On Jun 27, 7:41 pm, [EMAIL PROTECTED] wrote:

> you are necessarily delittantish, for there is no profession
> for it!

None indeed.  But for the amateur, all is done for love.

Cheers

D


> You are psychic...I was going to ask for a bio!....
>
> it is refreshing to find a computer scientist that honestly faces the
> brute biological reality of messy neuro-cells and their cognitive
> faculties and really lets it speak its story ... one more complex than
> mere symbol manipulation ...As an engineer I admit to the same
> experience... except I am going to build the AGI after the fashion of
> the experience thus obtained... dilettantry is not an option!...
> although if you are a multidisciplinary type (as it seems you
> are....you are necessarily delittantish, for there is no profession
> for it!
>
> cheers
> col
>
> Quoting David Nyman <[EMAIL PROTECTED]>:
>
>
>
> > Recent dialogues with Russell, plus discovering and finding helpful
> > previous joining posts, prompts me to post this for reference
> > purposes.
>
> > I was born in 1950 in Glasgow Scotland of Anglo-Scottish parents, and
> > come from Hungarian, Middle Eastern, Russian, and Polish ancestry
> > insofar as I can trace it.  Mixed, anyway.
>
> > My formal academic background is also best described as 'mixed', but
> > early on I always felt a bit inadequate compared to my teachers, who
> > seemed to just 'know' the 'answers' somehow, because they wrote them
> > straight on to the blackboard.  Myself, I had to 'puzzle' them out by
> > something like trial and error.  Also, their 'explanations' seemed to
> > lead only to more questions.  This exasperated my teachers.  One day
> > (I guess I must have been about 9)  I read a book of logic problems
> > that not only contained the answers, but the author's account of how
> > he'd reached them.  Turns out he'd used trial and error!  I remember
> > it dawned on me like a bolt of lightning: "Everybody thinks like
> > this!"  And thus reassured, I went on in this way.
>
> > There's a corollary to this tale.  Many years later, I attended a
> > seminar where the neuroscientist Karl Pribram was the principal
> > presenter.  I was so stimulated by the dialogue that I 'kidnapped' him
> > afterwards by giving him a lift to the house where we'd both been
> > invited to dinner.  As he sat wearily in the passenger seat, I rambled
> > on about this and that, and after a while this led to my 'sharing' my
> > great 'Everybody thinks like that' insight.  "You're wrong." he said,
> > and sank back into torpor.  My heart sank.  Then he sighed, and said:
> > "Only people who can think at all, think like that."
>
> > My professional career spans 35+ years in computer systems development
> > in the private sector, from machine code and plug-board days, through
> > assembler and a wide variety of high-level languages.   The hands-on
> > part spanned more than 20 years and I worked originally in commercial
> > applications development for systems vendors, focusing on elements of
> > operating systems and failure and recovery methods.  I developed early
> > versions of 'net-change' manufacturing planning and forecasting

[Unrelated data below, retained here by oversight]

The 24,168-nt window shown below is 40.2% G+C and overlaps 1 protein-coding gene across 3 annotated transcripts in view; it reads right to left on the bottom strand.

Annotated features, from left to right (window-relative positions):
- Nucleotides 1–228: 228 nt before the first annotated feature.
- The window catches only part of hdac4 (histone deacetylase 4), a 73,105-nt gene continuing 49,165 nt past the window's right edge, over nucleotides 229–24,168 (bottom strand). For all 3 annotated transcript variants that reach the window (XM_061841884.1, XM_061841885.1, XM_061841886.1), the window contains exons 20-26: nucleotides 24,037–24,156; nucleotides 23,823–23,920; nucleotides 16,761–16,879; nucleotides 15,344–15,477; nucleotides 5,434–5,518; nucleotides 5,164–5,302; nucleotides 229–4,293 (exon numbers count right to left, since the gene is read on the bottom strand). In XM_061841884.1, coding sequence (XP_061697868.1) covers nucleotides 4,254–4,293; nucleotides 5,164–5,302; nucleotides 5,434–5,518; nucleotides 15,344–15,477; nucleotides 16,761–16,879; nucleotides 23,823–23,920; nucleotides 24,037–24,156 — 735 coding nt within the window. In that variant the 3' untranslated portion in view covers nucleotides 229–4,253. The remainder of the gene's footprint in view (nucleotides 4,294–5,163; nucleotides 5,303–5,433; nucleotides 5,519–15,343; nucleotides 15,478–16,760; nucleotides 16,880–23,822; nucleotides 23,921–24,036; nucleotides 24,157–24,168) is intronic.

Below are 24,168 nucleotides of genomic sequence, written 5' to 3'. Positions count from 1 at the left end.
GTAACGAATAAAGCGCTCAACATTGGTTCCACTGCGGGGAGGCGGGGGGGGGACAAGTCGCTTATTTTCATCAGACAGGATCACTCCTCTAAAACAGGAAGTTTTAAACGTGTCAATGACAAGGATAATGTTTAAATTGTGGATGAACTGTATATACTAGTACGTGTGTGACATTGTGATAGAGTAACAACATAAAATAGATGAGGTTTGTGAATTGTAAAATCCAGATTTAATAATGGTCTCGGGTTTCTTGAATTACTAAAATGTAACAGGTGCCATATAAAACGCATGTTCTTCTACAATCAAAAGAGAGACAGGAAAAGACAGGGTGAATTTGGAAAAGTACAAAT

> > systems, and from 1989, was an early participant in the nascent on-
> > line (originally phone-based) retail financial sector. I became Head
> > of Systems Architecture and Head of Information Analysis for the first
> > UK on-line bank, and Head of IT for an on-line retail insurer.  These
> > days, I do part time IT and business consultancy, and dabble in topics
> > like those on this list.  I've now achieved the status I've always
> > sought: self-employed dilettante.
>
> > I can't recall exactly when my interest in AI and 'mind body' issues
> > began, but it was re-stimulated by John Searle's ideas as presented in
> > the 1984 BBC Reith Lectures, which got me furiously thinking and
> > reading about functionalism and then-current mind-brain theories like
> > Pribram's Holonomic theory.  I reached a vague realisation that
> > functionalism was incompatible with materialism, which is why I had a
> > start of recognition when I encountered Bruno's arguments.  But I've
> > really spent the intervening period just 'dilettanting' around the
> > related areas - philosophy of mind, epistemology, QM, cosmology,
> > Darwinism, etc. - as my enthusiasm and energy waxes and wanes.
>
> > I've read or skimmed quite a lot of the book list others have
> > mentioned, but definitely need more rigour on the math and logic
> > background.  The existence of forums like this one has more or less
> > kept my marriage intact when it might not have survived many further
> > attempts to 'innocently' subvert ordinary conversations into
> > 'epistomology' or some such nonsense.
>
> > A few books that have triggered something or other, or that I often
> > return to:
>
> > The Fabric of Reality (Deutsch)
> > The Conscious Mind (Chalmers)
> > Wholeness and the Implicate Order (Bohm)
> > The End of Time (Barbour)
> > The Emperor's New Mind (Penrose)
> > Theory of Nothing (Standish)
> > Laws of Form (Spencer-Brown)
> > The Quark and The Jaguar (Gell-Mann)
> > Godel, Escher Bach (Hofstadter)
> > The Mind's I (Hofstadter and Dennett)
> > Consciousness Explained (Dennett)
> > The Selfish Gene (Dawkins)
> > The Blank Slate (Pinker)
> > The Logic of Scientific Discovery (Popper)
> > The Open Society and Its Enemies (Popper)
> > The Man who mistook His Wife for a Hat (Sacks)
> > The Society of Mind (Minsky)
> > How Children Learn (Holt)
> > The Act of Creation (Koestler)
> > The Psychology of Learning Mathematics (Skemp)
> > Frogs into Princes (Bandler and Grinder)
> > The Complete Sherlock Holmes (Conan Doyle)
> > Alice in Wonderland and Through the Looking Glass (Carroll)
> > Foucault's Pendulum (Eco)


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